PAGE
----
Our team: Jeremy Whiteson
Despite suffering the worst recession since the Second World War, rates of corporate insolvency in England and Wales are low by historical standards. Looking back over the last 25 years, the rate of liquidations as a percentage of active registered companies peaked at 2.6% in 1992, and stood at an average rate of 1.2% over the whole period. In 2010, however, the rate stood at 0.7%. Why is this and what are the implications for businesses?
Explaining the paradox
It is true that formal insolvencies tend to peak when an economy is recovering from recession – a time when many businesses are suffering the strain of an increase in trade, and prices of realisable assets are on the rise. It is also true that low interest rates mean that many weak companies can survive for longer. However, those factors do not explain the extent of the reduction in corporate insolvencies. This reflects deeper structural changes in the recent downturn in the way that distressed businesses are dealt with in England.
One major change is the reduction in power of banks and HMRC, being two of the major catalysts for the start of corporate insolvency procedures.
The power of banks has been eroded by political pressure after what was seen as their gung-ho behaviour in the recession of the early 90s. This erosion of power was then formalised in amendments to the Insolvency Act 1986 (the principal statute governing corporate insolvencies) which increased the level of influence of the debtor company and unsecured creditors. These changes brought a gradual decline in the liquidation rate. The banking crisis of 2008-9 (and onwards), which has led to large swathes of the banking system falling into public hands, may have further restricted banks’ insolvency actions for fear of provoking public outrage and additional legal restrictions on their powers.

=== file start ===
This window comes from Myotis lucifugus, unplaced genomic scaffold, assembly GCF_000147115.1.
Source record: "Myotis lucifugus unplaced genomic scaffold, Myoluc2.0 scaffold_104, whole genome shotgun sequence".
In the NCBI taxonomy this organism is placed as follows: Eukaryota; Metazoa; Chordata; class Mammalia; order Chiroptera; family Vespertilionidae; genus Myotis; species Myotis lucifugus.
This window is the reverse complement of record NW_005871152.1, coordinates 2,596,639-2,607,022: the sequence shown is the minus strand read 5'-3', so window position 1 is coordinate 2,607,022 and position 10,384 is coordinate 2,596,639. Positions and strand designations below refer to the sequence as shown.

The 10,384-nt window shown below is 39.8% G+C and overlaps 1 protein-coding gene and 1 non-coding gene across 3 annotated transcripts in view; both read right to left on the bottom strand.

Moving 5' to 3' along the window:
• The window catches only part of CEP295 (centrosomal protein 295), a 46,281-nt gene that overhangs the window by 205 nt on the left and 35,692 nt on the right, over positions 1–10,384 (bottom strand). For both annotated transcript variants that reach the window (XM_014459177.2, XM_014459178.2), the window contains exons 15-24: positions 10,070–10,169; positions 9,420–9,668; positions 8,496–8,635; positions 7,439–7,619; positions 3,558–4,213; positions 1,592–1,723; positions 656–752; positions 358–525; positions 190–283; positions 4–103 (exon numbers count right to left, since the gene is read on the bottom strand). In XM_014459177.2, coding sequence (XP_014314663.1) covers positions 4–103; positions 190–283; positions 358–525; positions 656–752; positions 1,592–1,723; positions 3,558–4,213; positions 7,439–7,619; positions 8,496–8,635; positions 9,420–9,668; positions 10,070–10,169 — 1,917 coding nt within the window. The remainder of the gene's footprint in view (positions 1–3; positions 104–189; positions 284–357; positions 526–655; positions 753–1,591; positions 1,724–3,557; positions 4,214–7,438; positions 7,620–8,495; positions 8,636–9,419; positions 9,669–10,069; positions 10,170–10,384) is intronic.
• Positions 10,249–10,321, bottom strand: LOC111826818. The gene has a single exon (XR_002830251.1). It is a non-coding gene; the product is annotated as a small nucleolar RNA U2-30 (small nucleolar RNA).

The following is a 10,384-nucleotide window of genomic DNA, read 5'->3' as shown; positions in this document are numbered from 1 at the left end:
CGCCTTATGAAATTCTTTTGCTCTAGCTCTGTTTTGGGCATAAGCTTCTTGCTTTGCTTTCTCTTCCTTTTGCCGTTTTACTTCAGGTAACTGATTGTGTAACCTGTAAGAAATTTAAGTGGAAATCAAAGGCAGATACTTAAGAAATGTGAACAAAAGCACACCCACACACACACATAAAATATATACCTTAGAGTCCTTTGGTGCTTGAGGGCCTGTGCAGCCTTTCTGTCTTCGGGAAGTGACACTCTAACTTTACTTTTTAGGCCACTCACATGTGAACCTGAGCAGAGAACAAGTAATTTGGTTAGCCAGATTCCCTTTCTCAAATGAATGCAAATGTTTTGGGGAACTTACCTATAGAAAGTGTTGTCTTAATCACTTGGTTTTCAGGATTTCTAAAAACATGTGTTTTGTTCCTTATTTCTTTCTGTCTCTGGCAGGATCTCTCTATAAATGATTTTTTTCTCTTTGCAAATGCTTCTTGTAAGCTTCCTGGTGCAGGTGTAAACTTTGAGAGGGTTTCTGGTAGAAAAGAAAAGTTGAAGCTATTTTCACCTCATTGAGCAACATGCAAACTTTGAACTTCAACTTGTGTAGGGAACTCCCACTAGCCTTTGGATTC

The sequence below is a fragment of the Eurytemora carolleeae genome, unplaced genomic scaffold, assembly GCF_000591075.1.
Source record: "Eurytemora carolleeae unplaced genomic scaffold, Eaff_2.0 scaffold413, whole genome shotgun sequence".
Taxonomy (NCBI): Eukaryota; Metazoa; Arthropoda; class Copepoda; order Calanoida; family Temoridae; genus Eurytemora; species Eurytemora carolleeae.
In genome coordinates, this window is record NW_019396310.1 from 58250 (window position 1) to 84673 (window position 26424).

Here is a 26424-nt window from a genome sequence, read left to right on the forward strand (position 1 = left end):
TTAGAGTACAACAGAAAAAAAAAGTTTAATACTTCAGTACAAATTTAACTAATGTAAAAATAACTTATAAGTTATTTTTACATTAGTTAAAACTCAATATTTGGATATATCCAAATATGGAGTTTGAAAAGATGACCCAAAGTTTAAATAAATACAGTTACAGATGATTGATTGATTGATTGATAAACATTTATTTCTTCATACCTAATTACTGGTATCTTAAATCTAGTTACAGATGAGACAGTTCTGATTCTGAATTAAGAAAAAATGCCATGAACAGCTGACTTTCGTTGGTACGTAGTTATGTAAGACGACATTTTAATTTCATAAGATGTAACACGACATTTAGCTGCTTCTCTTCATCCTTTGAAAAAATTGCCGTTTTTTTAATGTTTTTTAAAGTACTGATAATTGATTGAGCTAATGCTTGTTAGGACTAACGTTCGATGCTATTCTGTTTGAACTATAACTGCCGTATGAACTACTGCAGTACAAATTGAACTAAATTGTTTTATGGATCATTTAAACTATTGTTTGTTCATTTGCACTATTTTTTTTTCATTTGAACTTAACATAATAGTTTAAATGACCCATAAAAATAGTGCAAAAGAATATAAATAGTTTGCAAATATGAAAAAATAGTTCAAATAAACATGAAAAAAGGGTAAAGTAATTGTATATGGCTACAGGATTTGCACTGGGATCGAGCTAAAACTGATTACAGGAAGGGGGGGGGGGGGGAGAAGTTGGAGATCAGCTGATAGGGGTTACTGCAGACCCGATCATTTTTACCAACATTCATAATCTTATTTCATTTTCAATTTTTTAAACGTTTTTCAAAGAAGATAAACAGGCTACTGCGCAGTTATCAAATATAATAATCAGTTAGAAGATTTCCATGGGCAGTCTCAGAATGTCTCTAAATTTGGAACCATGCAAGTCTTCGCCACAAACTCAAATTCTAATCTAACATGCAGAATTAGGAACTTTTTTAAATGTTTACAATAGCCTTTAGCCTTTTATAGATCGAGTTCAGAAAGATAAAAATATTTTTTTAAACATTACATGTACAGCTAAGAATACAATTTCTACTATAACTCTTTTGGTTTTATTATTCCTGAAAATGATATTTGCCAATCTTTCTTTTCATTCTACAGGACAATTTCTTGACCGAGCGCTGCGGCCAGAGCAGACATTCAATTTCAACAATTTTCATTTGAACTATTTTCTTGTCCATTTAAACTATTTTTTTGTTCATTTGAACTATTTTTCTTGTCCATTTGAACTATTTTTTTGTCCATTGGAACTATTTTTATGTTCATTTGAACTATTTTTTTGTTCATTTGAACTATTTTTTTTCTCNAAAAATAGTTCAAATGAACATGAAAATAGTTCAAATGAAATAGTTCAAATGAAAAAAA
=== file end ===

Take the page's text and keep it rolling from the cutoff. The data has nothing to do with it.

Similarly, HMRC has increased the availability of "time to pay" and other schemes designed to improve the position for distressed businesses.
Other structural changes include the increasing cost of the insolvency process and the lack of funding (largely due, again, to the weakened position of banks) and, perhaps as a result of this, poor asset values being achieved on insolvency realisation.
What happens to distressed businesses?
As a result of these trends, many troubled businesses are left to limp forward in a zombie-like state. Some may see this as a cause for celebration and a reflection of sensible policies which avoid the trauma of business collapse. However, it also stores up problems for the future.
Problems with zombie companies
Many businesses are left undercapitalised with little prospect of growth, development or earnings for stakeholders in the foreseeable future. They are vulnerable to a rise in interest rates or an increase in trade which may finally blow them over. In the interim, the position of creditors who innocently extend credit to the business may be worsened and directors may leave themselves exposed to the risk of personal liability for wrongful trading or breach of other legal duties.
The opportunities with zombie companies
However, the situation is not entirely bleak. Many of these businesses have valuable assets or good business prospects if capital structures are reorganised or business plans refined.
Landlords, trade and other creditors, accustomed to taking a passive stance while banks and HMRC drive an insolvency process forward, can now take a more active stance. Insolvency is a competitive process where, by definition, there are insufficient assets to satisfy all debts. Choosing and driving forward a procedure of a creditors’ choice may significantly improve the outcome for them.